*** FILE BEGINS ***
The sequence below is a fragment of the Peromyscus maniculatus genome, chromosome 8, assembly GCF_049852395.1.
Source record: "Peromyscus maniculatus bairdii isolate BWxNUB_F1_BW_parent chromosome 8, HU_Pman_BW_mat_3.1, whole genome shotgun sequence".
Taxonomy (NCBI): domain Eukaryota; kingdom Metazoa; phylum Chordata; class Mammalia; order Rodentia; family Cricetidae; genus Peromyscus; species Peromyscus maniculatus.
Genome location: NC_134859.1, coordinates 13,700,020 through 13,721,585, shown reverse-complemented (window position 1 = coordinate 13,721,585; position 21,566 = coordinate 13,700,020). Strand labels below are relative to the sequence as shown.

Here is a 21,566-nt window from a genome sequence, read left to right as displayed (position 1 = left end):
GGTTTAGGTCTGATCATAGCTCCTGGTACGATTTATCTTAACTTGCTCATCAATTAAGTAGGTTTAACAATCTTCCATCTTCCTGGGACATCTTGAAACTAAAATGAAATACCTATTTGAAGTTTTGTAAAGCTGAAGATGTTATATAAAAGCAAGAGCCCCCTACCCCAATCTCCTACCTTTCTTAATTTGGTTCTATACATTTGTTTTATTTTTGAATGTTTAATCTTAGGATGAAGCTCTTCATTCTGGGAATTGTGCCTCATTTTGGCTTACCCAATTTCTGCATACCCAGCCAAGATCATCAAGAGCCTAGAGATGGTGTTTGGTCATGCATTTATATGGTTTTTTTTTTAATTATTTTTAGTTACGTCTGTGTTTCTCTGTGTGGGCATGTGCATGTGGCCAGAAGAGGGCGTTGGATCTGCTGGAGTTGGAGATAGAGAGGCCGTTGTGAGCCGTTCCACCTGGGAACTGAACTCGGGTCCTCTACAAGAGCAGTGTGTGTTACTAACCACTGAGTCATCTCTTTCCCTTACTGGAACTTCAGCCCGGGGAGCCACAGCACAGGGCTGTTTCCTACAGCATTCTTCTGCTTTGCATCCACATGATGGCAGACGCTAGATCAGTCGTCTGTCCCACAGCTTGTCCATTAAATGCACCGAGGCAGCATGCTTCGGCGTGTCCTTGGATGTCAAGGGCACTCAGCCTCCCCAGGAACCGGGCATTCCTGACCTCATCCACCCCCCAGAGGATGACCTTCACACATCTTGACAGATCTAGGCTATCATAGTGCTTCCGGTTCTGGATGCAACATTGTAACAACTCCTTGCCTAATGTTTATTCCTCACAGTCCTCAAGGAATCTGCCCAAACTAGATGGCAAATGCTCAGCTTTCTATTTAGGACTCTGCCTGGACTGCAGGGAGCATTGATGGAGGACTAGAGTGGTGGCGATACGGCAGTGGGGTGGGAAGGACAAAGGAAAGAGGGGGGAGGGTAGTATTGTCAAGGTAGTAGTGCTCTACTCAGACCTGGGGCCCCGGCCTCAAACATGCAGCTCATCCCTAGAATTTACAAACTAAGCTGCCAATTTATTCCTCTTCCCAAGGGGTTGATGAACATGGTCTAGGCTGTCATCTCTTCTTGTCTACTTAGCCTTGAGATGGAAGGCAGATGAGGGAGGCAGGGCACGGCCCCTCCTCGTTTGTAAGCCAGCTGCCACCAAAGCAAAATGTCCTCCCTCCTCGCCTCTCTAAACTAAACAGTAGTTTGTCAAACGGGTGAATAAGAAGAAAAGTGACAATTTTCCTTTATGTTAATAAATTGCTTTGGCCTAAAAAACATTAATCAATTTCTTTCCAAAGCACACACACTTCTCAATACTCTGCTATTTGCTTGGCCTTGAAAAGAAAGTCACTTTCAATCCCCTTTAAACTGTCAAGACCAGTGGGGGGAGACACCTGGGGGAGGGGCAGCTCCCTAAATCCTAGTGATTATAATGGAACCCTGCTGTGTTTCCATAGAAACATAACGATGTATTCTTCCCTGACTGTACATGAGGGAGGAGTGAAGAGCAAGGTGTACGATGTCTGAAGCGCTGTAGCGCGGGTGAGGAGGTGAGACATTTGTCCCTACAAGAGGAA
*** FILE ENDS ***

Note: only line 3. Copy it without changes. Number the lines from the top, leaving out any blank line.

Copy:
Taxonomy (NCBI): domain Eukaryota; kingdom Metazoa; phylum Chordata; class Mammalia; order Rodentia; family Cricetidae; genus Peromyscus; species Peromyscus maniculatus.